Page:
The depth to which the history of digital technology is bound to military history is fully revealed in this dense but readable book. De Landa comes across as a very level-headed contemporary of French heavy-duties such as Foucault, Baudrillard and Deleuze, blessed with a very American desire to be accessible. Theoretical models—mostly derived from chaos science—are judiciously used to present everything from the evolution of firearms to the development of military think-tanks in a fresh light. But while de Landa is eager to recast your mental image of these processes using chaos concepts (especially the spontaneous manifestation of orderly forms out of turbulence at critical ‘singularities’, and our struggle to track and make use of these points), his eagerness to precisely delineate the intertwined histories of computers and warfare remains the book’s driving force throughout.

Indeed, it is only in the final pages that he presents any clear critique of the war machine. His views are implied throughout, but he never lets his search for cracks in the military-industrial complex obscure a clear, focused portrait.

Naturally, one of the main themes cutting through this book is the gradual emergence of ‘machine intelligence’. Its prehistory is seen in the way that armies began to turn humans into automata that functioned as part of a larger, mechanical engine of destruction. Its present and near-future is seen in the militaristic desire to remove humans from the command-and-control loop entirely, with the development of intelligent weapons that—potentially—will be able to independently track down and kill humans without human intervention.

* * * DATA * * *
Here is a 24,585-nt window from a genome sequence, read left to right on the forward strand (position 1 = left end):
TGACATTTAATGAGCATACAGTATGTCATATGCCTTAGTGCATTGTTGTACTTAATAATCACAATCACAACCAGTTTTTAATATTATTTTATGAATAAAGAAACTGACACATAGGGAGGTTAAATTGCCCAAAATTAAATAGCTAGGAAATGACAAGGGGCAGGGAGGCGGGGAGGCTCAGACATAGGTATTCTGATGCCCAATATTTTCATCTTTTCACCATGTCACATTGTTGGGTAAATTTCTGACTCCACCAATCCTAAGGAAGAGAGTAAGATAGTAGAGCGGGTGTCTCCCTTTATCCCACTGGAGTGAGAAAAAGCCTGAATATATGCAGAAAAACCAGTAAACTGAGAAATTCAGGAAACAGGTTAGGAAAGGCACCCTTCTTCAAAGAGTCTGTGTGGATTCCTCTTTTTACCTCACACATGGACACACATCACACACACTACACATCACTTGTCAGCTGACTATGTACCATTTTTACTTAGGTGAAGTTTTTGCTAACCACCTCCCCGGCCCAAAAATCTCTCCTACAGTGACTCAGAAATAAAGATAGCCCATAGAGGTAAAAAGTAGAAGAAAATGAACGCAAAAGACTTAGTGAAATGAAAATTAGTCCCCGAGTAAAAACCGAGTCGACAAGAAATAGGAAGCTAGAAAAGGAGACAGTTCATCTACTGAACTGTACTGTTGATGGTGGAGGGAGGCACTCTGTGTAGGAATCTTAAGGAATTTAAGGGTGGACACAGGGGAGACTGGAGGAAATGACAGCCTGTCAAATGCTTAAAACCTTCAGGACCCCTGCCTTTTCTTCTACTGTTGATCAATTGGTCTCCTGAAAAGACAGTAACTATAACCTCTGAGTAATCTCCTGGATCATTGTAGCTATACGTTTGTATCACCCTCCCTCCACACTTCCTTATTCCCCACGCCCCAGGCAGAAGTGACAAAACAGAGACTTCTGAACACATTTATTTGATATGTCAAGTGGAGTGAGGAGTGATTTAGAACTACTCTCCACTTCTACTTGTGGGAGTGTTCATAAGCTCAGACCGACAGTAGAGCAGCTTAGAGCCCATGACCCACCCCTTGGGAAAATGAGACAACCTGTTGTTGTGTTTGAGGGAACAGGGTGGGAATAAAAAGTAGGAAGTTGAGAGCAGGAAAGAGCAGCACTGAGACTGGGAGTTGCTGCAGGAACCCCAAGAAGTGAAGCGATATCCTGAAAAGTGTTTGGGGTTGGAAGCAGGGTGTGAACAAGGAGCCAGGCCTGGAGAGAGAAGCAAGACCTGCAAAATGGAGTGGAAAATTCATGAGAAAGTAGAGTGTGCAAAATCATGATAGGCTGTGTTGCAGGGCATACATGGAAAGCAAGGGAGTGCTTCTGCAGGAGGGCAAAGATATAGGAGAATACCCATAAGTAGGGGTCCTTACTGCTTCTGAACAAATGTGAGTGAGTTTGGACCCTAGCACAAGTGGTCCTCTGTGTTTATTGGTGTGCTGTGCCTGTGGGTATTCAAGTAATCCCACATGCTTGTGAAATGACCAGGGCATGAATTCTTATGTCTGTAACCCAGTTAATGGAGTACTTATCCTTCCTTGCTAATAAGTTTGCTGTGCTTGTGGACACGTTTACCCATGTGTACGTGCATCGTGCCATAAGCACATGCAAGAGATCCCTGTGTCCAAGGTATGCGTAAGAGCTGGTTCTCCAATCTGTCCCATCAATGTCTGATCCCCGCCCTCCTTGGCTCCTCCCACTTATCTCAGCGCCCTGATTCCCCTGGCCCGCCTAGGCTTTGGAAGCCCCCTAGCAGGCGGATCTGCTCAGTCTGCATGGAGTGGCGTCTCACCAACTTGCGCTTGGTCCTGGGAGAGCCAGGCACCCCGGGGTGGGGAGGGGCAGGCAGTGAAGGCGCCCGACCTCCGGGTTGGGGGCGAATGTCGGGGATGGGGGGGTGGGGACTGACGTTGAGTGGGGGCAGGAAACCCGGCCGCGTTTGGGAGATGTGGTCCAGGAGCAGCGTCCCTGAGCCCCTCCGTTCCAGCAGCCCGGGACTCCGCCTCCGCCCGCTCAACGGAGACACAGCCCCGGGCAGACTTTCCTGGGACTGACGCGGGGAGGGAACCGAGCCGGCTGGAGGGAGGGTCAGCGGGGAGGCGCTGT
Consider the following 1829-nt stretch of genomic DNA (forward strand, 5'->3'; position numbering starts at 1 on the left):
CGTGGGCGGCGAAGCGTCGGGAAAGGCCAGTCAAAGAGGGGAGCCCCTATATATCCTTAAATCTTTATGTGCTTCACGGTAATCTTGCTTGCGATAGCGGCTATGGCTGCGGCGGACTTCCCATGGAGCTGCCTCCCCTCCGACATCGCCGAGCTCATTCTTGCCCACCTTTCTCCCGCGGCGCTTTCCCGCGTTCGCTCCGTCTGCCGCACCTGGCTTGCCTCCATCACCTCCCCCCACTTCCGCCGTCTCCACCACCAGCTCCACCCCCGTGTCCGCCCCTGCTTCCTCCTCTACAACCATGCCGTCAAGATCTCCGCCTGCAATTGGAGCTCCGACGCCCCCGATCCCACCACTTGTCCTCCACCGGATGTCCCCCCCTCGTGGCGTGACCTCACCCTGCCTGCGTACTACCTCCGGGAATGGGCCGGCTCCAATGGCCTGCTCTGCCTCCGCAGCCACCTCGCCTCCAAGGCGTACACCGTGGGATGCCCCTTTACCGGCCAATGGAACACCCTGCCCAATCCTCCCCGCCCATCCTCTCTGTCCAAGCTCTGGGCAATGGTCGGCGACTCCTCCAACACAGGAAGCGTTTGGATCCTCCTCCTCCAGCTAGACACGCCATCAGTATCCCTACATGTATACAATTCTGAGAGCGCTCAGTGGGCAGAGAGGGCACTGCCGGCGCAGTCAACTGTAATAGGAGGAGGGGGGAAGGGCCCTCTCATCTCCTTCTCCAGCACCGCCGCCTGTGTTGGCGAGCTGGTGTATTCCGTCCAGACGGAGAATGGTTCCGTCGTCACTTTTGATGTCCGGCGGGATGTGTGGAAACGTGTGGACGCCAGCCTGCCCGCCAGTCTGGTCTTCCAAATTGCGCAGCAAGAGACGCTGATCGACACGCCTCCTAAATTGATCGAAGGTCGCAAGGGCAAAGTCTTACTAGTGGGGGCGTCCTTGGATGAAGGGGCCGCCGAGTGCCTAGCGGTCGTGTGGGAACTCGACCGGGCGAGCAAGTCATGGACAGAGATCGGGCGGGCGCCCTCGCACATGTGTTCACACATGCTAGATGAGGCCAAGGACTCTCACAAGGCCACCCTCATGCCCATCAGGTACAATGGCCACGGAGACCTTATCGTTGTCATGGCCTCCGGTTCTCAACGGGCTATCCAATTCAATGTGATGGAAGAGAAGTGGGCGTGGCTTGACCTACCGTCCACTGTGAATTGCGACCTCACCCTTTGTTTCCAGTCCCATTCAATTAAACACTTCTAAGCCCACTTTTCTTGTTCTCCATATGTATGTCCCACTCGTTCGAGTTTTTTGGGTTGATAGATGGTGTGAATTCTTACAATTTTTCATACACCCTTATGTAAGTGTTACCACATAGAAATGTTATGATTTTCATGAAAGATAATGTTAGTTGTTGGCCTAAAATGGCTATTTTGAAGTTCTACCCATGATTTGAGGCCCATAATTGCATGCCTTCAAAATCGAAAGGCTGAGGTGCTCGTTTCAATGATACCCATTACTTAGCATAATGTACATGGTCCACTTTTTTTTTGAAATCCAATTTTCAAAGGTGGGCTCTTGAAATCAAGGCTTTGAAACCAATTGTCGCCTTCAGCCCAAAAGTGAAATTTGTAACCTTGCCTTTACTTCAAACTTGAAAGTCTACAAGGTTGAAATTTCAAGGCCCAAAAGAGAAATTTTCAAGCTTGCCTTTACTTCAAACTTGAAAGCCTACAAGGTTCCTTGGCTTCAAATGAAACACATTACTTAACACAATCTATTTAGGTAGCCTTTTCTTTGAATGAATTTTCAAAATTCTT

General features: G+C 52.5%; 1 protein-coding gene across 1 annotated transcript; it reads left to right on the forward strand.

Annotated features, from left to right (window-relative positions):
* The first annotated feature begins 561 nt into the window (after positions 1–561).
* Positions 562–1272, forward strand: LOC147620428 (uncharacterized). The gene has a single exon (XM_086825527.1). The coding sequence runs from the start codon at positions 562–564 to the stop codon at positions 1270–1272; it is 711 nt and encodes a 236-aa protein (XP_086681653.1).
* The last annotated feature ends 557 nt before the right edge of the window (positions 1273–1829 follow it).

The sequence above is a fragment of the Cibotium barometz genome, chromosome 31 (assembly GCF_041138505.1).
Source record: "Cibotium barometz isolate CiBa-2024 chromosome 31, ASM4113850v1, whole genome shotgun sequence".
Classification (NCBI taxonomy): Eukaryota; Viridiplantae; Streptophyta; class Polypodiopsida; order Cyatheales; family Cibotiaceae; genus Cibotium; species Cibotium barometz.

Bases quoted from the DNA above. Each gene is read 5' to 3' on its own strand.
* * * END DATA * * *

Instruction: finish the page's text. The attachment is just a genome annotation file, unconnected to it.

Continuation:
If all this makes you think of The Terminator and The Matrix, you’d be on the right track. These are glamourous, dummed-down visions dealing with a very critical issue. De Landa’s proposed opposition to the trend towards destructive machine-domination involves exploiting crucial contradictions within this trend (such as the need for decentralised control in the technologies that centralised control systems are developing) and the fostering of more intelligent human-machine interfaces to create a higher symbiosis between us and computers, instead of a blind transfer of power.

Again, these judgements are not passed until the final pages, where you’ll also find what now seems like an archaic reference:

In late 1988 a hacker released the first full-scale “virus” into the INTERNET, a national computer network . . . [p.227]

Written at the beginning of the nineties, around the time of the tech-laden Gulf War, and just before the rise of the World Wide Web, this is both a fascinating snapshot of a turning point in modern culture, and a still-relevant chronicle of the often dark forces that brought us to it.

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